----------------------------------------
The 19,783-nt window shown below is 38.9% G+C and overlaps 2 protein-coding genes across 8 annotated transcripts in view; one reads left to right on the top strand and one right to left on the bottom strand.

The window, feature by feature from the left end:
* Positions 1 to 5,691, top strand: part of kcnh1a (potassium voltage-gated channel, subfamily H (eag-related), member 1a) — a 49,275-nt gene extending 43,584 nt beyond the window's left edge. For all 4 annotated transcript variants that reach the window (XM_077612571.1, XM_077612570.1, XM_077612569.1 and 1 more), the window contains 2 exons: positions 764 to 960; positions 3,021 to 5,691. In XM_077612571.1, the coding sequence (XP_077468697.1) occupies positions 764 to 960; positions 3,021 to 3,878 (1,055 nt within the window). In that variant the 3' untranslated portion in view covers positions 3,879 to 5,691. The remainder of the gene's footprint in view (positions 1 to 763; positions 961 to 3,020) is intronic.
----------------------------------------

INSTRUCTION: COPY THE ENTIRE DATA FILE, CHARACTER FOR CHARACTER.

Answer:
The 19,783-nt window shown below is 38.9% G+C and overlaps 2 protein-coding genes across 8 annotated transcripts in view; one reads left to right on the top strand and one right to left on the bottom strand.

The window, feature by feature from the left end:
* Positions 1 to 5,691, top strand: part of kcnh1a (potassium voltage-gated channel, subfamily H (eag-related), member 1a) — a 49,275-nt gene extending 43,584 nt beyond the window's left edge. For all 4 annotated transcript variants that reach the window (XM_077612571.1, XM_077612570.1, XM_077612569.1 and 1 more), the window contains 2 exons: positions 764 to 960; positions 3,021 to 5,691. In XM_077612571.1, the coding sequence (XP_077468697.1) occupies positions 764 to 960; positions 3,021 to 3,878 (1,055 nt within the window). In that variant the 3' untranslated portion in view covers positions 3,879 to 5,691. The remainder of the gene's footprint in view (positions 1 to 763; positions 961 to 3,020) is intronic.